4 out of 4 stars
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Arcadia’s Children by Andrew R. Williams is a fascinating sci-fi novel filled with adventure and action. Written in the third person perspective, the book alternates between various characters.
The story takes place on a planet named Arcadia and a moon called Arden. Arcadia is an Earth type planet so it is capable of supporting life. However, colonization on Arcadia is restricted because dangerous pathogens could transfer from Arcadia to other planets. Only archaeological teams and paleontologists are allowed to travel to the planet, but the native people of Arcadia, known as the Ab, are not allowed to travel outside of the planet.
In Arden, a sudden noise in Ord Morley’s house causes him to get up from his bed and go downstairs. As he searches around his house, he finds the cause of the noise. The intruder is a protection droid named Alex who makes Morley connect to a recreational thought transfer cartridge(RTTP) which captures the thoughts or experiences of someone and allows someone else to view them. In this case, the RTTP has the experiences of Mick Tarmy, a detective corporal, who was ensnared in a plot to destroy the Great Ones. The Great Ones and the spettri are mind readers who are searching for a way to leave Arcadia and take over Arden. When Tarmy is blackmailed to join Samantha, a humanoid, in her quest to destroy the Great Ones, he learns a shocking secret that forces him to rethink his actions. With no choice but to do Samantha’s bidding, he risks his life as he travels to the restricted planet known as Arcadia.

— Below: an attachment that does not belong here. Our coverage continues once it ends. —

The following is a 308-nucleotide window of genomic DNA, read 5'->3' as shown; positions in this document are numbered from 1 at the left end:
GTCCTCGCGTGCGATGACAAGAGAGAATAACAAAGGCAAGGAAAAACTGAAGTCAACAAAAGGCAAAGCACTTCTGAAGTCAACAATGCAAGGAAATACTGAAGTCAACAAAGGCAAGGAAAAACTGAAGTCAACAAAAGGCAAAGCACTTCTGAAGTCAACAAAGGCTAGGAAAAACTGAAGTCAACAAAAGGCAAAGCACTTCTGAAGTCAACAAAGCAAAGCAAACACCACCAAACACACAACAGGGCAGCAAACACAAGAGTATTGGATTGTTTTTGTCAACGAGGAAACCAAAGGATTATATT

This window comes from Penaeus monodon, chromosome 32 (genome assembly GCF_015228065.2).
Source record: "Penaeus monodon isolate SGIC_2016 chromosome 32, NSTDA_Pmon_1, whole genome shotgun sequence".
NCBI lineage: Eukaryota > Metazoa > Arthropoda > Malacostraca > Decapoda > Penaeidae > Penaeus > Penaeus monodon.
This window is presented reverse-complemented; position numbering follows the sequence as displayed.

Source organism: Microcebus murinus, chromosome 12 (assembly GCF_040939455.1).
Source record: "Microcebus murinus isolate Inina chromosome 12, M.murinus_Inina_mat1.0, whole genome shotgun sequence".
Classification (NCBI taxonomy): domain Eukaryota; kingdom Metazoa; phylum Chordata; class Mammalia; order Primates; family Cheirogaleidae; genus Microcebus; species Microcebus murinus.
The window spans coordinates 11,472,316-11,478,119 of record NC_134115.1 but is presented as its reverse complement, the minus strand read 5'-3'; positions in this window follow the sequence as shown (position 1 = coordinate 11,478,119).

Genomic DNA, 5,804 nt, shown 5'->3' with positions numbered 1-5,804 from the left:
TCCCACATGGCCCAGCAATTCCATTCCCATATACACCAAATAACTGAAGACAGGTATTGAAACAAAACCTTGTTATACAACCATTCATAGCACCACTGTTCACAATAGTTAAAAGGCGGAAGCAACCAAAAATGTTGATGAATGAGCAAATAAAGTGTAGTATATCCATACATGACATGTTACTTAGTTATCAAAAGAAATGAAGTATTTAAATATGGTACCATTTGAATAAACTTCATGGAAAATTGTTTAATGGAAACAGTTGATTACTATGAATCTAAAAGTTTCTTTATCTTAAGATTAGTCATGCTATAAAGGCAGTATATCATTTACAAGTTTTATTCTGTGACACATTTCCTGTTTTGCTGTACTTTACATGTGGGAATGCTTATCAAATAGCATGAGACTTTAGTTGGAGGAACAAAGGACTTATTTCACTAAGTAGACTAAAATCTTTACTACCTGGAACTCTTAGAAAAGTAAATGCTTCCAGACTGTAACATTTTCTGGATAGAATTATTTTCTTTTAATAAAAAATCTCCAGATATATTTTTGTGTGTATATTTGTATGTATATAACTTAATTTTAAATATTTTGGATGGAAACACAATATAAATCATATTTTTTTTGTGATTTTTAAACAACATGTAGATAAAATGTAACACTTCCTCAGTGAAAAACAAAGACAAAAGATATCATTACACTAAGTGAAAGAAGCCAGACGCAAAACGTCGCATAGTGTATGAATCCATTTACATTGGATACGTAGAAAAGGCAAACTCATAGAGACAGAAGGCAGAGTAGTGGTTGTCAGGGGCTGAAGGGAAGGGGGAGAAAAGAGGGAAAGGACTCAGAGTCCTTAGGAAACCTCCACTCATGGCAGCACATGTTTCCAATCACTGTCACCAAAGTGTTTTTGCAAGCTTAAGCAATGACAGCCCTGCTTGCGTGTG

The author does a great job building the suspense and there were some surprising twists to the plot. There were many subplots that were integrated into the main storyline which made it complex, but interesting. The story starts off in the present and flashes back to all the events recorded in the RTTP. There were multiple characters in the novel, and all of them played an integral role in the plot. The author vividly described each of the characters and how each of their choices impacted the rest of the characters. Even though there were so many characters introduced in the book, I found it easy to keep up with the names and roles of each one. Mick Tarmy was one of the most realistic characters in the book. He had many faults and doubts, but he manages to overcome them.
There were a few grammatical errors, but they didn't detract from the book. There were some sexual implications, but none were too graphic. As I was reading the book, I saw a few words that I had never heard of like ‘avuncular’ and ‘renege’, so it was interesting to be able to learn new words.
Overall, I would rate this book a 4 out of 4 stars. I throughly enjoyed reading this book. It was easy to follow and the ending made me want to read the next book of the series. I would recommend this book to those who like to read sci-fi/fantasy books.
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